(NOTE:  Please only link to “messages”-related projects. I will have to remove unrelated links, no matter how nice your website.  A link to Unplug Your Kids in your project post would be greatly appreciated too!  :-)  )

Giving Thanks – Monthly Unplugged Project

By , November 20, 2010 12:42 pm

I have been so busy sorting and de-junking my house, that I have had little time to blog and my Monthly Unplugged Project has fallen a bit by the wayside.

Even though we are already halfway through November, here is a theme that we can perhaps do before the end of November since, in the United States, the Thanksgiving Holiday is coming up next week and many of us are already thinking about how to give thanks.

How do you give thanks? Do you have projects, artwork, crafts that fit the theme of giving thanks?

Join in and have fun! If you have never joined us before, please consider it. You can read more about how it works here.

I’ll start it off with a link to a “thankful” project that we invented and enjoyed.

(Please only link to “giving thanks”-related projects. I will have to remove unrelated links, no matter how nice your website.)


Pretty – Monthly Unplugged Project

By , August 3, 2010 6:40 pm

Again, I am LATE!  The problem with trying to be unplugged is, well, you are often unplugged.  I guess that is a good thing.

The theme for this month’s Unplugged Project is the very open-ended concept of:


Have fun and be creative!  If you have never joined us before, please consider it.  You can read more about how it works here.

Clam Shell Mobile – “Beach” Unplugged Project

By , August 2, 2010 2:01 pm


As is my pattern these days, I am a day or two late in posting our project for July’s Unplugged Project theme of beach.  Oh well!

I am such a packrat that I have had these clam shells sitting around all summer.  In fact, I am embarrassed to admit that I saved them from a fabulous meal in Upstate New York back in June and brought them all the way home with me!  (I just don’t really trust Arizona seafood.) We soaked them in hot soapy water right away after eating to clean off any grease and smell.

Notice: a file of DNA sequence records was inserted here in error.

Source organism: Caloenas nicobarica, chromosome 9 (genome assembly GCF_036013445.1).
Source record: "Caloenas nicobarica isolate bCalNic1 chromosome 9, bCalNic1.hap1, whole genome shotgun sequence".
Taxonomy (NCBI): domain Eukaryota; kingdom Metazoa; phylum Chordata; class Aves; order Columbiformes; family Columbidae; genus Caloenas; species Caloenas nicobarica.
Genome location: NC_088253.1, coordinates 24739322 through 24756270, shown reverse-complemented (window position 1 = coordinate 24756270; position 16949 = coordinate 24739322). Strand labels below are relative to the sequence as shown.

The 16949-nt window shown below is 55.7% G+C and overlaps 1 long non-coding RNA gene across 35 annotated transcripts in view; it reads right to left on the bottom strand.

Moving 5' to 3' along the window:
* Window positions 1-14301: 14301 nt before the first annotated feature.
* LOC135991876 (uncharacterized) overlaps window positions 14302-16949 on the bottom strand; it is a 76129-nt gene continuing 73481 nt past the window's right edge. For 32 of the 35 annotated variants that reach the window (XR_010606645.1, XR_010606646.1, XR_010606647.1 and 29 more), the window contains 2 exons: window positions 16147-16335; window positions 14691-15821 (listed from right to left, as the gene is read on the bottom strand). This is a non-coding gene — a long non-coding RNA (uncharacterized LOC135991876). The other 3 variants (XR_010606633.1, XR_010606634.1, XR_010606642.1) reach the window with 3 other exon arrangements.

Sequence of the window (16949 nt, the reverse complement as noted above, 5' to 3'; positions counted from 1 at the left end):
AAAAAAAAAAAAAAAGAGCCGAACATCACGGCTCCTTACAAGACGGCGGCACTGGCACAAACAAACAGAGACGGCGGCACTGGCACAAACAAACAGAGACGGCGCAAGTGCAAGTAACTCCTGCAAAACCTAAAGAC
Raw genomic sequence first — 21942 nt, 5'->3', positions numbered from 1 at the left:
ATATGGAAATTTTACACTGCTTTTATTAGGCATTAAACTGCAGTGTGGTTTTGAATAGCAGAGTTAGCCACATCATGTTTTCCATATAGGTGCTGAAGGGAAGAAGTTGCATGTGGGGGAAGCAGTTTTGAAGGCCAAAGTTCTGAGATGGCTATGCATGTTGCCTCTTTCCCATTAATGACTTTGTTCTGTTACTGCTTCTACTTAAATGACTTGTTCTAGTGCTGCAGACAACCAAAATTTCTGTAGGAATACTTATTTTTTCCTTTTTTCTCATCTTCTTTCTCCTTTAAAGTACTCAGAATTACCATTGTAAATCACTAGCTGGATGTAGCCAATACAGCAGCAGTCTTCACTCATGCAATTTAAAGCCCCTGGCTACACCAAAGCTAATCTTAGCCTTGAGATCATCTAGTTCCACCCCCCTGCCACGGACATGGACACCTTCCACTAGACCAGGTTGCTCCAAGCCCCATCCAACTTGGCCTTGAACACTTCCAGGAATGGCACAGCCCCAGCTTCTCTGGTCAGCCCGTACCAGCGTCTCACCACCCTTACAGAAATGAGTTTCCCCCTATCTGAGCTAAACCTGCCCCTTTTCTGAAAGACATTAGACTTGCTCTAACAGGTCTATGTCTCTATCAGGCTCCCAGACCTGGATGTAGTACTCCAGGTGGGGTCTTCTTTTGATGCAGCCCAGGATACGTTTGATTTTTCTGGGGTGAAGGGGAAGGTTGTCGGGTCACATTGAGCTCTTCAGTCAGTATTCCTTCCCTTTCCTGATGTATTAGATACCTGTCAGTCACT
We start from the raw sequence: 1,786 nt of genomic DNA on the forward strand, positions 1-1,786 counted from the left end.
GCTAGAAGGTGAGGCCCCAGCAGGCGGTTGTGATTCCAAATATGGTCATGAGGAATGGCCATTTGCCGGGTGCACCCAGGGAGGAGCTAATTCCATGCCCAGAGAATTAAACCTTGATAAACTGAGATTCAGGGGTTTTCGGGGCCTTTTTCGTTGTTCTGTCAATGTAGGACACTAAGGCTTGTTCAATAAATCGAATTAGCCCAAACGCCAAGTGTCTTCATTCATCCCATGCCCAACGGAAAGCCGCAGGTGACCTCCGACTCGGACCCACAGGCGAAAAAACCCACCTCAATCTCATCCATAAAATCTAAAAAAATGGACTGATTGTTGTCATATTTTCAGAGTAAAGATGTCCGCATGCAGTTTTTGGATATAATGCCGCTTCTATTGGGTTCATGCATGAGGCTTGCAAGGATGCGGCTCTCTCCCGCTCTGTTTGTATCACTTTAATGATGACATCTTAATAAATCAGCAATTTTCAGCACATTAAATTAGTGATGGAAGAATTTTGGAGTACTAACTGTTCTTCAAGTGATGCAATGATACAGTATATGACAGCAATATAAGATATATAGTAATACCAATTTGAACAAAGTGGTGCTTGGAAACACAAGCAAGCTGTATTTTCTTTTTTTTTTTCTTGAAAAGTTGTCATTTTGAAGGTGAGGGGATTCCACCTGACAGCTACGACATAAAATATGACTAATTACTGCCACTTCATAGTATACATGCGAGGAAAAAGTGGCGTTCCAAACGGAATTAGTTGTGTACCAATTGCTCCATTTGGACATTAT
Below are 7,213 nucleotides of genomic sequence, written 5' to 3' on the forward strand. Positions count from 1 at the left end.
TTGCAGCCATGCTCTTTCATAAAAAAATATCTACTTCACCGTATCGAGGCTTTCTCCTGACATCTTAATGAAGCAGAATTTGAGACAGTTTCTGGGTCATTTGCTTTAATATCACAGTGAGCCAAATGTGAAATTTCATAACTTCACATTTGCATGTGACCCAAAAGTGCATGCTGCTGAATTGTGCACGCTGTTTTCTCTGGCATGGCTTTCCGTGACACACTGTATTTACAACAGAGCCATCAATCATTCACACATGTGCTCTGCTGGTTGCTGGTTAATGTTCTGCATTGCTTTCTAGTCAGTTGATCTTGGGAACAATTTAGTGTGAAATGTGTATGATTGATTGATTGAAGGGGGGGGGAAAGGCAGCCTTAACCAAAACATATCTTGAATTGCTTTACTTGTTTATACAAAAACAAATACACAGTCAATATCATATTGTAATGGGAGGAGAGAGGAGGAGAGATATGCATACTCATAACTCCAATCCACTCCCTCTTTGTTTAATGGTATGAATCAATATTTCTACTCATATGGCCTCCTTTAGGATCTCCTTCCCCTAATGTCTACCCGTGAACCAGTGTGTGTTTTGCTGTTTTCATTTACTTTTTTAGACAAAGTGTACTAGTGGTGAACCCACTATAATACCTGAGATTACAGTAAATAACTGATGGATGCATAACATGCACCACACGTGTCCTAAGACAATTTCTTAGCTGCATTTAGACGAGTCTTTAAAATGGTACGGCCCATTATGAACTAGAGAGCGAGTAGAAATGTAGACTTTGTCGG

We used a dremel tool to drill a small hole in each one.  You’ll need a good masonry drill or dremel bit for this since, as we discovered, clam shells are quite hard.

Before we began painting, we soaked them again, this time overnight in pure bleach just to get rid of the last lingering slightly clammy smell. We then rinsed them off in cold water and let them dry.

Next we painted the outside of them bright colors. (I think it would also have been a pretty project with them left as-is, but my daughter wanted them to be colorful since this was to hang in her room.)

After the paint dried, we decided to splatter them with gold paint using old toothbrushes.  Fun but a bit messy!

We left the inside natural, but you could paint that too if you want.

After they had dried completely (overnight), we strung a piece of fishing line through each one.  My daughter brought in four sticks from the yard to make the frames for hanging them.

We tied each pair of sticks together in the form of a cross using yarn and then hung one shell off each arm of one of the crosses.  We suspended the second cross below the first using yarn to create a second tier.  We again tied one shell onto each arm and hung our final one much lower from the center.